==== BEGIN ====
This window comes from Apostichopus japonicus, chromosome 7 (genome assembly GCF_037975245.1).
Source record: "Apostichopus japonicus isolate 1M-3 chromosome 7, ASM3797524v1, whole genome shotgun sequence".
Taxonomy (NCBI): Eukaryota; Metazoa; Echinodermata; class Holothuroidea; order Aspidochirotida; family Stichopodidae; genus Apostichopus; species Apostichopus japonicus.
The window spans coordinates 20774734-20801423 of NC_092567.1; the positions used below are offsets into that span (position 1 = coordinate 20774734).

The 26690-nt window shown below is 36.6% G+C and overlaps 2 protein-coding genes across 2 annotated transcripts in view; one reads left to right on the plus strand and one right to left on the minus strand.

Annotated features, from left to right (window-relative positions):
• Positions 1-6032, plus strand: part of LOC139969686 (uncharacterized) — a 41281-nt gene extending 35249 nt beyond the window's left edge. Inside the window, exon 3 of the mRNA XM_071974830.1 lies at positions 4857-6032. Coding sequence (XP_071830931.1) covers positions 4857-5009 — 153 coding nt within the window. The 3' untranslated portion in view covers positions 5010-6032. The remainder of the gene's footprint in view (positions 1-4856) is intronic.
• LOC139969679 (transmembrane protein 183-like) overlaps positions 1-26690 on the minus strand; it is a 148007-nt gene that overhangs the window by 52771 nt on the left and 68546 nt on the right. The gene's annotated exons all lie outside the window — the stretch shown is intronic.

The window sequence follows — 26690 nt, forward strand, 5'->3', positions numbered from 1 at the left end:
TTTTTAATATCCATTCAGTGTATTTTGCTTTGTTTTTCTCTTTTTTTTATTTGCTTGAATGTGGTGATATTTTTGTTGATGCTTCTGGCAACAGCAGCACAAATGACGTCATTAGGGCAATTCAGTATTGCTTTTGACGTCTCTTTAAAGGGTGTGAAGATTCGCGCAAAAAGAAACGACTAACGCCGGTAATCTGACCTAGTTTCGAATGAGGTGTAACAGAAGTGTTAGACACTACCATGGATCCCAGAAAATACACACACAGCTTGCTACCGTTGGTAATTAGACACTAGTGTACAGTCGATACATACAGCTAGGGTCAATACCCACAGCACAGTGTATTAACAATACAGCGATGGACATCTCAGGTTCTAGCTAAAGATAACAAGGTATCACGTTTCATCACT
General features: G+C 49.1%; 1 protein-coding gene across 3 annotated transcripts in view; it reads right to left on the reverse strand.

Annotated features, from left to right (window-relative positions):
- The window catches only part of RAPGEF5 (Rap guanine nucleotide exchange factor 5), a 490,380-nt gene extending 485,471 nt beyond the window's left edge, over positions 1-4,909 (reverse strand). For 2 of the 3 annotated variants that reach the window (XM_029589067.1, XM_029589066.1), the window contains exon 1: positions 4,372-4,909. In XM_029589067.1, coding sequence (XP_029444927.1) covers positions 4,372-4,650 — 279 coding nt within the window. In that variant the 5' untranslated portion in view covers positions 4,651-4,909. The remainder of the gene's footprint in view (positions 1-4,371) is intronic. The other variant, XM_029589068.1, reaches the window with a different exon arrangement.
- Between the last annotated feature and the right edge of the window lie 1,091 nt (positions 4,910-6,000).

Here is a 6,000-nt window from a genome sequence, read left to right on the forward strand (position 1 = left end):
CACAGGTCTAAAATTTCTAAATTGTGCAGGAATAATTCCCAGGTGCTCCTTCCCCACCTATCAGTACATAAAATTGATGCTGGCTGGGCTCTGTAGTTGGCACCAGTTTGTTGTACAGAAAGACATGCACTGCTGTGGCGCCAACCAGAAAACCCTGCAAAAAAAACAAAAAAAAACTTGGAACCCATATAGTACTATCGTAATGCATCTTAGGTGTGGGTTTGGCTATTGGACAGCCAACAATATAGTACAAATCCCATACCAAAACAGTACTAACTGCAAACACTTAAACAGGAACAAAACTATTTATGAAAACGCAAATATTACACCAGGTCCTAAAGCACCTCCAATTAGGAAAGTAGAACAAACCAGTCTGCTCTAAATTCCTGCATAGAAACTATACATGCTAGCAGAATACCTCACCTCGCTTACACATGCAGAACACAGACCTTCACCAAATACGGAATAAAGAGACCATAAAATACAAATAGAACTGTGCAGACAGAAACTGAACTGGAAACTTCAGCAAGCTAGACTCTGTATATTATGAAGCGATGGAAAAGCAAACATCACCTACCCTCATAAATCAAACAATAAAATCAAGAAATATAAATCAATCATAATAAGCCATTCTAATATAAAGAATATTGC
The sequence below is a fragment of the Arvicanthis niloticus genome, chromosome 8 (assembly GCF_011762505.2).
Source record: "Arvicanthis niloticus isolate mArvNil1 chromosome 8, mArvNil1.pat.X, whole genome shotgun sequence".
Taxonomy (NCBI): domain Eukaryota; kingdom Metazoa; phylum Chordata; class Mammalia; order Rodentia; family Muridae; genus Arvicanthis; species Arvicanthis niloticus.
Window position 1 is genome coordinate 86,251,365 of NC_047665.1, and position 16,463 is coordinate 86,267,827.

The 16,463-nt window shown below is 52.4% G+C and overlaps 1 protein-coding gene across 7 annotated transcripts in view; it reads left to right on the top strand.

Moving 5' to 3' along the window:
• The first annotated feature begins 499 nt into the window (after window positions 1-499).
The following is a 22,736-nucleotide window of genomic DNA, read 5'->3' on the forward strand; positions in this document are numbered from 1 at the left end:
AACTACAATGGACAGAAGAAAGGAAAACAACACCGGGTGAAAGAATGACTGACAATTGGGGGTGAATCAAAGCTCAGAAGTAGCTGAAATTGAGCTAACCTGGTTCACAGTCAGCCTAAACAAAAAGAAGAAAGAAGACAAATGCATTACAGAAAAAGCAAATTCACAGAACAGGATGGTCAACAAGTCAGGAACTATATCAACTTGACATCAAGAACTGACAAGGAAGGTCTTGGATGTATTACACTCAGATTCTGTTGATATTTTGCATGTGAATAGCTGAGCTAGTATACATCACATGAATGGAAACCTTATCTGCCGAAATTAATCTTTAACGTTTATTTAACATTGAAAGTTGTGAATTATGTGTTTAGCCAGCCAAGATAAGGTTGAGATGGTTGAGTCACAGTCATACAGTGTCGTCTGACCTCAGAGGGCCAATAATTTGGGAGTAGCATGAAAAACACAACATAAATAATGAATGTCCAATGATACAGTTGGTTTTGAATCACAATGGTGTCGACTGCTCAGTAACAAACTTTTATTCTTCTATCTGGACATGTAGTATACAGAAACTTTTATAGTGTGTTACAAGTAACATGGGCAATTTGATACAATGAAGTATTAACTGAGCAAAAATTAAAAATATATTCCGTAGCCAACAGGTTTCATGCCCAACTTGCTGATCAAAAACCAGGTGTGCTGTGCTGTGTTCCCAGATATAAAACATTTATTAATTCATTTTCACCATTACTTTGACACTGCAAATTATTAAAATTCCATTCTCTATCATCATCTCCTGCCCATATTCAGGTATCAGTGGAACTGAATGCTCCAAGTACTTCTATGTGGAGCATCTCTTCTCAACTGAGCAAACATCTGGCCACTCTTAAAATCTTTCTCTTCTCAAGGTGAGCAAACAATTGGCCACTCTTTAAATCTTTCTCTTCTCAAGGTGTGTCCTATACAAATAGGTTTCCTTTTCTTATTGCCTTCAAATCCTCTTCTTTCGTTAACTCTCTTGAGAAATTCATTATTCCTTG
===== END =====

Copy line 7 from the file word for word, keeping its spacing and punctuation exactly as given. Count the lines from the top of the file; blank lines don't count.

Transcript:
• Positions 1-6032, plus strand: part of LOC139969686 (uncharacterized) — a 41281-nt gene extending 35249 nt beyond the window's left edge. Inside the window, exon 3 of the mRNA XM_071974830.1 lies at positions 4857-6032. Coding sequence (XP_071830931.1) covers positions 4857-5009 — 153 coding nt within the window. The 3' untranslated portion in view covers positions 5010-6032. The remainder of the gene's footprint in view (positions 1-4856) is intronic.